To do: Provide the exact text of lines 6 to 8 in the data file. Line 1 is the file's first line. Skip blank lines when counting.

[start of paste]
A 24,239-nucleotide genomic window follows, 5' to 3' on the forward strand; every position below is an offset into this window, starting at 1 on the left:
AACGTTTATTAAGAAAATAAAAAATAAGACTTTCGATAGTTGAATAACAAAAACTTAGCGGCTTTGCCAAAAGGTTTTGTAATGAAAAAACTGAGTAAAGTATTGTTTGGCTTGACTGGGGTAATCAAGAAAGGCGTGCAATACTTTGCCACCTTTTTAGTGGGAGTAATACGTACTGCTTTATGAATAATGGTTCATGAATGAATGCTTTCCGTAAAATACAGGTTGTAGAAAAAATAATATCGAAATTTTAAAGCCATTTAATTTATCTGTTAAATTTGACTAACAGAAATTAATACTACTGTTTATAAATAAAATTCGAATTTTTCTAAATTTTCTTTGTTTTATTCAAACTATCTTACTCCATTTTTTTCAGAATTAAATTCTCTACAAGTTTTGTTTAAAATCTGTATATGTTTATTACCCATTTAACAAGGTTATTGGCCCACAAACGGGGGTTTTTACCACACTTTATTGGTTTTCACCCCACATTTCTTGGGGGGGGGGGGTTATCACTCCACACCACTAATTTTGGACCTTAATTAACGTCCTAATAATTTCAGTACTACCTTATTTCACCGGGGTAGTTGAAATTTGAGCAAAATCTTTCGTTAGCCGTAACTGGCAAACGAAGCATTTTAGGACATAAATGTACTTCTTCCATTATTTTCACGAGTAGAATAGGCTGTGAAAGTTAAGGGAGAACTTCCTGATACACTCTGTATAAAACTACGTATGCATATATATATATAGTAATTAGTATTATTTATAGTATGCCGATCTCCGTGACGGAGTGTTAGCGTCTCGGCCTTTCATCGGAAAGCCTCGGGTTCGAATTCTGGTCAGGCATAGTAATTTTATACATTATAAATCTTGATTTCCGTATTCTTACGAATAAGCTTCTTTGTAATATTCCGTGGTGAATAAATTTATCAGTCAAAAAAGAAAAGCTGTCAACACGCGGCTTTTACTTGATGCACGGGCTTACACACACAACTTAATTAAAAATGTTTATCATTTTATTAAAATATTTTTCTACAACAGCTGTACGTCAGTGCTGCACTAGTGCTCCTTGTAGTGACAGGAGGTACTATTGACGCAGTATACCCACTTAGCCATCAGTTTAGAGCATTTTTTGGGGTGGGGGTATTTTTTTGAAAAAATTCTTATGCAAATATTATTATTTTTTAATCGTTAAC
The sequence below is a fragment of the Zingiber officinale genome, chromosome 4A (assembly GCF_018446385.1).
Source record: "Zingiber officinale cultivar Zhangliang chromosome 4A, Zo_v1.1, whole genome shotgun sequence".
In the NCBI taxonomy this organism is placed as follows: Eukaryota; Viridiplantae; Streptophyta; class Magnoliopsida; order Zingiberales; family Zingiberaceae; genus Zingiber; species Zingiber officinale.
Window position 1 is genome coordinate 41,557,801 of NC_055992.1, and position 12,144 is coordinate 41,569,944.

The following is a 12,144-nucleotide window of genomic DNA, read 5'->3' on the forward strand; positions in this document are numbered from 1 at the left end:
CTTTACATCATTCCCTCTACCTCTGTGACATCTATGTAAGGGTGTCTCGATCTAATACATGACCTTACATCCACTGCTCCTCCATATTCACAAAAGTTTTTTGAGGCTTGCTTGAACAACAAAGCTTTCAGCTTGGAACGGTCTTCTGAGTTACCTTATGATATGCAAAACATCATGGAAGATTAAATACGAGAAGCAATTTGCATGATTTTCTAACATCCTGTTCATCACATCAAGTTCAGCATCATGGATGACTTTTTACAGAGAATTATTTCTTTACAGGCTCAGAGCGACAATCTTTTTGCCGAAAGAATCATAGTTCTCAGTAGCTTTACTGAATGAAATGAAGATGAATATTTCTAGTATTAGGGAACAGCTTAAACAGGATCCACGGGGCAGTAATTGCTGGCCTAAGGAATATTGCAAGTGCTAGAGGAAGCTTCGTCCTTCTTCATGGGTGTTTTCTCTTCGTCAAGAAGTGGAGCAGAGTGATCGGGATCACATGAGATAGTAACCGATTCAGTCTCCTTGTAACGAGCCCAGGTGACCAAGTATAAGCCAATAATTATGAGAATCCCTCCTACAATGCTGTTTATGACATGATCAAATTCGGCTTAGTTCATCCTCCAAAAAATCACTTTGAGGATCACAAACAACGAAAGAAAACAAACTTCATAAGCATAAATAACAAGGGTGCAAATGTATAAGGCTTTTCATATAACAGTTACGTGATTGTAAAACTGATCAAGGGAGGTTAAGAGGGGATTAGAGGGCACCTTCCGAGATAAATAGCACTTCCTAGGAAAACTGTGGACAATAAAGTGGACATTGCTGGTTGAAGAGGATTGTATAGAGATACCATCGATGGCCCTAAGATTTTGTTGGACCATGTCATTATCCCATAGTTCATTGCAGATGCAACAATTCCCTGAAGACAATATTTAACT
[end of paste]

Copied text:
Window position 1 is genome coordinate 41,557,801 of NC_055992.1, and position 12,144 is coordinate 41,569,944.

The following is a 12,144-nucleotide window of genomic DNA, read 5'->3' on the forward strand; positions in this document are numbered from 1 at the left end:
CTTTACATCATTCCCTCTACCTCTGTGACATCTATGTAAGGGTGTCTCGATCTAATACATGACCTTACATCCACTGCTCCTCCATATTCACAAAAGTTTTTTGAGGCTTGCTTGAACAACAAAGCTTTCAGCTTGGAACGGTCTTCTGAGTTACCTTATGATATGCAAAACATCATGGAAGATTAAATACGAGAAGCAATTTGCATGATTTTCTAACATCCTGTTCATCACATCAAGTTCAGCATCATGGATGACTTTTTACAGAGAATTATTTCTTTACAGGCTCAGAGCGACAATCTTTTTGCCGAAAGAATCATAGTTCTCAGTAGCTTTACTGAATGAAATGAAGATGAATATTTCTAGTATTAGGGAACAGCTTAAACAGGATCCACGGGGCAGTAATTGCTGGCCTAAGGAATATTGCAAGTGCTAGAGGAAGCTTCGTCCTTCTTCATGGGTGTTTTCTCTTCGTCAAGAAGTGGAGCAGAGTGATCGGGATCACATGAGATAGTAACCGATTCAGTCTCCTTGTAACGAGCCCAGGTGACCAAGTATAAGCCAATAATTATGAGAATCCCTCCTACAATGCTGTTTATGACATGATCAAATTCGGCTTAGTTCATCCTCCAAAAAATCACTTTGAGGATCACAAACAACGAAAGAAAACAAACTTCATAAGCATAAATAACAAGGGTGCAAATGTATAAGGCTTTTCATATAACAGTTACGTGATTGTAAAACTGATCAAGGGAGGTTAAGAGGGGATTAGAGGGCACCTTCCGAGATAAATAGCACTTCCTAGGAAAACTGTGGACAATAAAGTGGACATTGCTGGTTGAAGAGGATTGTATAGAGATACCATCGATGGCCCTAAGATTTTGTTGGACCATGTCATTATCCCATAGTTCATTGCAGATGCAACAATTCCCTGAAGACAATATTTAACT